But who cares about Aquino now? After his immediate actions and reactions to Yolanda’s overwhelming disaster, it’s clear that his kind of politics and public service isn’t fast and resourceful unless it’s about the creative allocation of public funds for the “traditional” uses. Remember DAP? Yes, it didn’t come into action when suffering Yolanda victims needed the quick funds for relief and rehabilitation needs.
The criticisms and complaints on the government’s slow action are unsurprising. No, these aren’t criticisms and complaints from leftist or militant groups, who have lost all hints of credibility with their perennial whining and publicity stunts. There are many valid criticisms on the government’s notably slow Yolanda rehabilitation progress. Even Aquino acknowledges how slow the government has been that he apologized for the fact. Many were even surprised that it took a year for the government to finally approve a rehabilitation plan. The first Yolanda anniversary will doubtlessly include criticisms and complaints. It’s nothing unexpected but it’s just disheartening to realize that President Aquino is already apparently satisfied with his “actions” since he was already praised by some international organizations. Yes, for him he already got the commendation he needed, just like how those investment grade credit rating upgrades make him think like he’s already become the best president to ever rule the country.
In an interview with DZMM, Aquino-appointed Yolanda Rehabilitation Czar Panfilo Lacson overenthusiastically explained why the government’s rehabilitation efforts are perceived to be slow. His main contention: the gravity of Yolanda’s damage is just too extensive to be easily addressed. With Mr. Lacson’s reputation and track record of no-nonsense planning and action, it’s not difficult to believe that there really are valid excuses. Perhaps, the Aquino government’s problem is just the tendency to brag and amplify small achievements. Maybe, the families who have been suffering from Yolanda’s aftermath would have been more understanding if the government were honest enough to admit mistakes, if the government did not misrepresent what was happening on the ground.
Mischiefs: #FYolanda, wasting candles
A group of silly bandwagon riders wanted to offer something “youthful” to the Yolanda anniversary celebration by coming up with the #FYolanda benefit dance party. For those who have been hiding in their caves for the last four decades, “F” is generally read as the abridged form of “that four-letter word” used to curse, express disgust or annoyance, or simply to utter a seemingly universal interjection. Hence, #FYolanda isn’t just some random hashtag, and it deserved the online backlash. Fortunately, the organizers weren’t too callous that they decided to cancel the event. Seriously, who wants to see youths dancing while the rest of Yolanda’s victims are barely surviving each day?
An event called the Yolanda Candlelight Memorial Ceremony is being planned in Tacloban. It’s a sentimental and silly idea that borders on being considered a mischief. The plan is to light 24,000 candles on the 24-kilometer stretch of roads in Tacloban, supposedly as a tribute to those who have perished in the calamity and as a way of showing gratitude to the international community’s generosity. However, coinciding with this supposedly solemn event is the assembly of around 20,000 typhoon survivors who are reportedly planning to protest the Aquino government’s “callousness.” Seriously, the event is just a big waste. Lighting 24,000 candles that could have been used in the imminent power outages this summer is a big waste of resources. Likewise, a protest against President Aquino and a call for his resignation coming from Tacloban, a city associated with a Romualdez, is very unlikely to become audible to Malacañang, let alone to President Noynoy’s busy and discriminating ears.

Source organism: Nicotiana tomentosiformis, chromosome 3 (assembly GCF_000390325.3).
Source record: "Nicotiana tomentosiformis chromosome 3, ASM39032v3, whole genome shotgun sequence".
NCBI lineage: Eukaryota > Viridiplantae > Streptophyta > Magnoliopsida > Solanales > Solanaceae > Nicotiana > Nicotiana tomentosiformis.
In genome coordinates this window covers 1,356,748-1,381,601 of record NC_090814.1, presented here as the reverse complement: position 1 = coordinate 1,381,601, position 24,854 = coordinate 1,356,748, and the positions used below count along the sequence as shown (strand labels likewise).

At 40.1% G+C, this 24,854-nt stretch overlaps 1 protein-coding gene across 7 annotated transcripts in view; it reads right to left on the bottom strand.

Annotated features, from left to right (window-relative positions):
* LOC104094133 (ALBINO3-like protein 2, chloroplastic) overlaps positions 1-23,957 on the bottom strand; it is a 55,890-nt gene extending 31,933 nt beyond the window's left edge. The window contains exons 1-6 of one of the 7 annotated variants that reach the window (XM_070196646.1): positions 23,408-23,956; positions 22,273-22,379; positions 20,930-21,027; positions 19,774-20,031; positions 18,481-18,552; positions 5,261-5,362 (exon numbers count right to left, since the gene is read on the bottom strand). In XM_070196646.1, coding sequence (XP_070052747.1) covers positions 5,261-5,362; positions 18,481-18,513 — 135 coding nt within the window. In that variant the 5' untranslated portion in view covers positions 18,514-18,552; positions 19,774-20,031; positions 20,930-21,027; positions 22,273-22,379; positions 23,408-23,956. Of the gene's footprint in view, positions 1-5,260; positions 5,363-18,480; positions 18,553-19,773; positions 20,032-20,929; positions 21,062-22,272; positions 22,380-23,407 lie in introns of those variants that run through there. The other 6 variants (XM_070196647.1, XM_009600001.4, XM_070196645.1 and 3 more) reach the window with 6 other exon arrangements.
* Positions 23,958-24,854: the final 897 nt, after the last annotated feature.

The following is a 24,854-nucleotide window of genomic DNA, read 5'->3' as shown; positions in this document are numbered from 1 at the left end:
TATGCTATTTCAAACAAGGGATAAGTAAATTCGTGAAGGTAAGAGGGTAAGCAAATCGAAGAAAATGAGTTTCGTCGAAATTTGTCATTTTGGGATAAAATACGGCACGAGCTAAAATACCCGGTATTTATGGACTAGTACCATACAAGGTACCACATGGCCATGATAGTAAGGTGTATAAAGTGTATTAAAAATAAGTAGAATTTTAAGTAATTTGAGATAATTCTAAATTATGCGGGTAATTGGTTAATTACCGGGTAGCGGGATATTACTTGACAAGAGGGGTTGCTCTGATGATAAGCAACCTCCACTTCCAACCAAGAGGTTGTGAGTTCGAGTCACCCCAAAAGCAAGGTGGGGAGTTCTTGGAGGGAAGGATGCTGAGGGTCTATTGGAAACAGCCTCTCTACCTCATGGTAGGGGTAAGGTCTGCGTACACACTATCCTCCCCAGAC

On the other hand, Tacloban’s typhoon survivors could only be politically used by Mayor Romualdez against the Aquino government. It’s difficult not to have this suspicion when you start hearing Romualdez on FM and AM radio stations outside of Tacloban “expressing gratitude” on behalf of Tacloban’s people for the generosity of those who sent donations for Yolanda’s victims.
Yolanda’s anniversary ought to be a solemn event. It should highlight hope and optimism. Unfortunately, these are only ideals. The first year after Yolanda’s onslaught will most likely be marked by the standard theme of hopefulness but mired by rants, criticisms, complaints, excuses, and various forms of mockery and malicious behavior.
Photos from PresidentNoy facebook page. Some rights reserved.
Stock photos from Blog Watch. Some rights reserved.
Originally published on Blog Watch, Philippine Online Chronicles, Part 1 and Part 2
Bernadine (Dine) Racoma is a writer, researcher, and multi-awarded blogger. You can find Bernadine Racoma at Google Plus, Facebook, and Twitter. She is an advocate and co-founder of BlogWatch.
Profile as of March 9, 2017.